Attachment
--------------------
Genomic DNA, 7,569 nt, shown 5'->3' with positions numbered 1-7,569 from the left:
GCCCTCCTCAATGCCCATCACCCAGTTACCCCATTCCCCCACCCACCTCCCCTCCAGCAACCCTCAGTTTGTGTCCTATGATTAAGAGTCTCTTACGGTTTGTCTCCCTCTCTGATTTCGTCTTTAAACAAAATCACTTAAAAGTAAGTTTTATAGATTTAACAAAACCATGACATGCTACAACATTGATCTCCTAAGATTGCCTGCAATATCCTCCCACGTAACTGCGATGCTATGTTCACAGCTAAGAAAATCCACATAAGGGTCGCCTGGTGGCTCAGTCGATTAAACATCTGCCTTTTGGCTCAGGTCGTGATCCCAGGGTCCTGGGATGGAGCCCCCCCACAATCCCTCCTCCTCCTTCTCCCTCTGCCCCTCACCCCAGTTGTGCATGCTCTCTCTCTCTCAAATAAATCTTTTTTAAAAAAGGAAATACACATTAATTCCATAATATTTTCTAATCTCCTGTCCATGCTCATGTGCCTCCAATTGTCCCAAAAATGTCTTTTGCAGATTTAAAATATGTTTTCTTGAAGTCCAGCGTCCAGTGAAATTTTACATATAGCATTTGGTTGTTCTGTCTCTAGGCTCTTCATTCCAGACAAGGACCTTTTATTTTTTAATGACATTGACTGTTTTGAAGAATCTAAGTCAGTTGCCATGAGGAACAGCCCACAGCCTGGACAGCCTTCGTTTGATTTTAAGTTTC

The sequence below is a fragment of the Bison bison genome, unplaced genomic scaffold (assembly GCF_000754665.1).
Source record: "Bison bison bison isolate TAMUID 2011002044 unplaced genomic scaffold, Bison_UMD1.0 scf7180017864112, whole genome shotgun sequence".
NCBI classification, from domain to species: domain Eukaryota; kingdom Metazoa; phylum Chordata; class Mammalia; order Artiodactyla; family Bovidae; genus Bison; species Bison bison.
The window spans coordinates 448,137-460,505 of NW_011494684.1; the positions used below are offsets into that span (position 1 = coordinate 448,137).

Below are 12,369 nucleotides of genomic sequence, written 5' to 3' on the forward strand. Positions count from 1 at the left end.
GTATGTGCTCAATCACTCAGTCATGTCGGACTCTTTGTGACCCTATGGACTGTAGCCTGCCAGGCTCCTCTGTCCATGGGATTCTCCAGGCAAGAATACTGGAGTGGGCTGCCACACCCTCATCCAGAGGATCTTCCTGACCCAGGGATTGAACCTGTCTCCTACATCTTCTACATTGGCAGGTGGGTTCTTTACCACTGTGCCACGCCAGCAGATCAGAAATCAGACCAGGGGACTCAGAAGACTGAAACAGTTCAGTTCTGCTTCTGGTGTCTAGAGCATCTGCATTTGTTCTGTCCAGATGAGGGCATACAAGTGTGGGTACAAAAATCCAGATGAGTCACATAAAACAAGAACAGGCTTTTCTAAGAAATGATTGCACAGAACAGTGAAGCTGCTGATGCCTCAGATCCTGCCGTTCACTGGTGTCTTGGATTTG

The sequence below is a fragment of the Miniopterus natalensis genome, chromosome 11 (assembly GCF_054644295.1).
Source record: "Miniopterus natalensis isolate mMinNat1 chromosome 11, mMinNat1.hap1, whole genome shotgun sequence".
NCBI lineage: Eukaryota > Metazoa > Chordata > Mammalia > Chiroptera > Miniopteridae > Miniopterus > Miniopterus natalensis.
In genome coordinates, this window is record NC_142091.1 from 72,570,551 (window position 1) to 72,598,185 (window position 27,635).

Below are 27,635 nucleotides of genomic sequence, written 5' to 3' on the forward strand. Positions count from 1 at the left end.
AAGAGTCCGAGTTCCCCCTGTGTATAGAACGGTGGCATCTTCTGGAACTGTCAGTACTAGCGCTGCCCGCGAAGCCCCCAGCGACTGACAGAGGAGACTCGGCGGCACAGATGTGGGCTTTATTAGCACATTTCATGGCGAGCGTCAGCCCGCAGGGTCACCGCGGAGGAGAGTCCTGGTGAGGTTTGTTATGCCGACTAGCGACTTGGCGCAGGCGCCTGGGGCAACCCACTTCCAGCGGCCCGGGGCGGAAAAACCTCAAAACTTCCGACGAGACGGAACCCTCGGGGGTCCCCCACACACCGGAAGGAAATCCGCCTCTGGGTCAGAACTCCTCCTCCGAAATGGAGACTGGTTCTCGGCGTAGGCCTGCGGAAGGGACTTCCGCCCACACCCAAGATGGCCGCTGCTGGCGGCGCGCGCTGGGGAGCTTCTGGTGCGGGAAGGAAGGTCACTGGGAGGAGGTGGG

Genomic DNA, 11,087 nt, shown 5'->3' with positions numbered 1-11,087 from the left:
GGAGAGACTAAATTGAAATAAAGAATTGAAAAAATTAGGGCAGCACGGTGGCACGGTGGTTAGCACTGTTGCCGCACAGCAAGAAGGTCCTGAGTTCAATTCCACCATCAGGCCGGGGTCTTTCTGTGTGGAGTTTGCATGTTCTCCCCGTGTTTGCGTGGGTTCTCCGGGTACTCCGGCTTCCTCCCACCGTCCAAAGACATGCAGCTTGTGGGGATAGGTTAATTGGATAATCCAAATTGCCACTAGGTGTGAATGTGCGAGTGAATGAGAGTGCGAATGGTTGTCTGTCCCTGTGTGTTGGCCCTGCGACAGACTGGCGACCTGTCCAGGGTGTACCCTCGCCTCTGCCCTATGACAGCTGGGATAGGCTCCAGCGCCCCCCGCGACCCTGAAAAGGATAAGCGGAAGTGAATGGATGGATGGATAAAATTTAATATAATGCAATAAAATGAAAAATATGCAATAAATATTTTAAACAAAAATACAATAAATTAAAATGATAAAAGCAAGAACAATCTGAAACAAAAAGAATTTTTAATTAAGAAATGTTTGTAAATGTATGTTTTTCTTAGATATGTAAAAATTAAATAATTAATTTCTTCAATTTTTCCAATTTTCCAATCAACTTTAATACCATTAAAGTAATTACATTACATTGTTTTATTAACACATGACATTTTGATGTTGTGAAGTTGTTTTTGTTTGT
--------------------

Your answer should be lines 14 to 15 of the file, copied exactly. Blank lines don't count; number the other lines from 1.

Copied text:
AAGAGTCCGAGTTCCCCCTGTGTATAGAACGGTGGCATCTTCTGGAACTGTCAGTACTAGCGCTGCCCGCGAAGCCCCCAGCGACTGACAGAGGAGACTCGGCGGCACAGATGTGGGCTTTATTAGCACATTTCATGGCGAGCGTCAGCCCGCAGGGTCACCGCGGAGGAGAGTCCTGGTGAGGTTTGTTATGCCGACTAGCGACTTGGCGCAGGCGCCTGGGGCAACCCACTTCCAGCGGCCCGGGGCGGAAAAACCTCAAAACTTCCGACGAGACGGAACCCTCGGGGGTCCCCCACACACCGGAAGGAAATCCGCCTCTGGGTCAGAACTCCTCCTCCGAAATGGAGACTGGTTCTCGGCGTAGGCCTGCGGAAGGGACTTCCGCCCACACCCAAGATGGCCGCTGCTGGCGGCGCGCGCTGGGGAGCTTCTGGTGCGGGAAGGAAGGTCACTGGGAGGAGGTGGG

Genomic DNA, 11,087 nt, shown 5'->3' with positions numbered 1-11,087 from the left: